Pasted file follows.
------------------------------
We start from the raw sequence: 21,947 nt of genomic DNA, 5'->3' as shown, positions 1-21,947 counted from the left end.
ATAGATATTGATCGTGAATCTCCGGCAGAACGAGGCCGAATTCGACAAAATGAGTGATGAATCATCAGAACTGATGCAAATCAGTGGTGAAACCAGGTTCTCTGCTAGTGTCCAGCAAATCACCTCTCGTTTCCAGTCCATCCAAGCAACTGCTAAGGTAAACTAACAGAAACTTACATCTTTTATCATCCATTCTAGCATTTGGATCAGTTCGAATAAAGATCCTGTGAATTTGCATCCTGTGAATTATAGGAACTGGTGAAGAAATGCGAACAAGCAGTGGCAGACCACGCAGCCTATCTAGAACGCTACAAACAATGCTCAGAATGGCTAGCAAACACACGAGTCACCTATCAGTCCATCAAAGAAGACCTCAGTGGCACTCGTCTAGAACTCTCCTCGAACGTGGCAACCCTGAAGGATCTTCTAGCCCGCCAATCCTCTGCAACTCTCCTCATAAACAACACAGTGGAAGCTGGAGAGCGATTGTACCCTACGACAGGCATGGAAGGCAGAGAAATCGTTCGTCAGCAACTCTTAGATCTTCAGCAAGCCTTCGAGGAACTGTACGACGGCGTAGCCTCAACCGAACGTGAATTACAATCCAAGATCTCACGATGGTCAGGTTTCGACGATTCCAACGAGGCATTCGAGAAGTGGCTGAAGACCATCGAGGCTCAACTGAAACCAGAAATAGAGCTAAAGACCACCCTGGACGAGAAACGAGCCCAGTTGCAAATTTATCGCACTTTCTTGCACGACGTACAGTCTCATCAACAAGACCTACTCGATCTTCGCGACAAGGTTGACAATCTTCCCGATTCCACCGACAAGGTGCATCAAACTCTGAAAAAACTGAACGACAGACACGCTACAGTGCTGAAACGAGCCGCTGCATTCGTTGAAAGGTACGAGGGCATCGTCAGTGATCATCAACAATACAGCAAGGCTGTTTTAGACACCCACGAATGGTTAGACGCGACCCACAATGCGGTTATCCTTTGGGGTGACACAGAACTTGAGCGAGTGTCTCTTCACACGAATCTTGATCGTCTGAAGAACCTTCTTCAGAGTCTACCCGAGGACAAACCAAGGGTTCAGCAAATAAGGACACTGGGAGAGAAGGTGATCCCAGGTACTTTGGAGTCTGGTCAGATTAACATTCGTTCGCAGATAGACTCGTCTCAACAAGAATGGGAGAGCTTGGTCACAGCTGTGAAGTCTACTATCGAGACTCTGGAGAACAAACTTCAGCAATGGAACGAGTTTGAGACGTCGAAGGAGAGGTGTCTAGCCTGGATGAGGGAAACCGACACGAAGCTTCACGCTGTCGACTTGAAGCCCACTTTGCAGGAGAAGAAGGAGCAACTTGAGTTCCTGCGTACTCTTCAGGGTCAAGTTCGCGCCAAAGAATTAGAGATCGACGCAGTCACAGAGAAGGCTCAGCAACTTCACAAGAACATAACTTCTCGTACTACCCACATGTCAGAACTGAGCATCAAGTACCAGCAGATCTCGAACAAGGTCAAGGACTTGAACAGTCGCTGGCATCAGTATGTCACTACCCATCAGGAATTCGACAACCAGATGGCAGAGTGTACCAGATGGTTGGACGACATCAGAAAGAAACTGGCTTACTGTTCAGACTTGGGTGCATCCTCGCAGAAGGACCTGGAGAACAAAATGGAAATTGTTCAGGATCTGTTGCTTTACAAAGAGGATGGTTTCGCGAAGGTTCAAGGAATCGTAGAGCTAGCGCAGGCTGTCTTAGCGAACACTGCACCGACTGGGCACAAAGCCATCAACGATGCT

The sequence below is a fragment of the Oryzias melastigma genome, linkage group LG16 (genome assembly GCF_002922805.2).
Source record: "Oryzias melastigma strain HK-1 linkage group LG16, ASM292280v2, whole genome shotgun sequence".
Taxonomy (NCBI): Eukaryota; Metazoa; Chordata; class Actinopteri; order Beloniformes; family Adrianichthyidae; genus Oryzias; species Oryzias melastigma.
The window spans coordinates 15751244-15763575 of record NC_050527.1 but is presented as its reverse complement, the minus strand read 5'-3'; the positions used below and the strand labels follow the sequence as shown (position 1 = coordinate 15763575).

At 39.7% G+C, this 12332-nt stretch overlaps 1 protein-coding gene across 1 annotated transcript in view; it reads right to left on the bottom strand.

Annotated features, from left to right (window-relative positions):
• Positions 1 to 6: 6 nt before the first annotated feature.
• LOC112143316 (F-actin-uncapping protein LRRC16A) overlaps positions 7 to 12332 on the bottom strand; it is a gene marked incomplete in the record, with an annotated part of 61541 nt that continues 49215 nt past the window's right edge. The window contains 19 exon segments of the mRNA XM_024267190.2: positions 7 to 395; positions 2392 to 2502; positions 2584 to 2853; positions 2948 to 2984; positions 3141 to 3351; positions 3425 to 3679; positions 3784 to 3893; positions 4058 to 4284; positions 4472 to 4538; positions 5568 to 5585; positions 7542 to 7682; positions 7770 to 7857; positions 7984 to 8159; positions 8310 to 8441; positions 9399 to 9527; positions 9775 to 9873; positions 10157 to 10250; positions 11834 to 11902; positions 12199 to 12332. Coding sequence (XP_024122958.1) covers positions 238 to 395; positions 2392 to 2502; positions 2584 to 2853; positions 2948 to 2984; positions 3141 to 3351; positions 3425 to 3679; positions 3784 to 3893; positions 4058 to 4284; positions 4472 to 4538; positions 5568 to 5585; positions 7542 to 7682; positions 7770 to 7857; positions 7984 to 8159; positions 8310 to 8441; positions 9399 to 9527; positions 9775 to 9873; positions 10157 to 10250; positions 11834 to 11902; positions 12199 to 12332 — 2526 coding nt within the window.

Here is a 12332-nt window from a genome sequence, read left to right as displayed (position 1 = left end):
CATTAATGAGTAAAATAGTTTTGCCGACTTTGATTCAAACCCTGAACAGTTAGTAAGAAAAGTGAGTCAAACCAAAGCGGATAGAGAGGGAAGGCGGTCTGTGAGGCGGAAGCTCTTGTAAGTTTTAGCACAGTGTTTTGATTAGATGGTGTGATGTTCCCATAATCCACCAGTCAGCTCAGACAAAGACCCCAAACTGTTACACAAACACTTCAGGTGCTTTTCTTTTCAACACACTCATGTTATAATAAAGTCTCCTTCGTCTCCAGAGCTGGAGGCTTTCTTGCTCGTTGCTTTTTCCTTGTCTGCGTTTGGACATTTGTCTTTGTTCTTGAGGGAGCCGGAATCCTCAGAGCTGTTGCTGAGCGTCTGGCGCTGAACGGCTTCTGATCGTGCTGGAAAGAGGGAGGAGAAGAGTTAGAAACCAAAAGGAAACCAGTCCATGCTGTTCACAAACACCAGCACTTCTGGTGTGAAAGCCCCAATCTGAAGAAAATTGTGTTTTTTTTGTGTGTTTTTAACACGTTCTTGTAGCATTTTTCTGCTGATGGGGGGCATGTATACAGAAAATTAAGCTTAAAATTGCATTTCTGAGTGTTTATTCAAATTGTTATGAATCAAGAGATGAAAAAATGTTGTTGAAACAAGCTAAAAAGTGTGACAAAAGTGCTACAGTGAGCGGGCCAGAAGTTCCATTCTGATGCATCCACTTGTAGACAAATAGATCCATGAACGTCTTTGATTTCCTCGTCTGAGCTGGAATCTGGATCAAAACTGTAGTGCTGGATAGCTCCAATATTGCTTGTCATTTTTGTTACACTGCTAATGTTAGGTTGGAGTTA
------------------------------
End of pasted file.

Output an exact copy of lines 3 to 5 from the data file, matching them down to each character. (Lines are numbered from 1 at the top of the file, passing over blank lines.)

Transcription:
The sequence below is a fragment of the Oryzias melastigma genome, linkage group LG16 (genome assembly GCF_002922805.2).
Source record: "Oryzias melastigma strain HK-1 linkage group LG16, ASM292280v2, whole genome shotgun sequence".
Taxonomy (NCBI): Eukaryota; Metazoa; Chordata; class Actinopteri; order Beloniformes; family Adrianichthyidae; genus Oryzias; species Oryzias melastigma.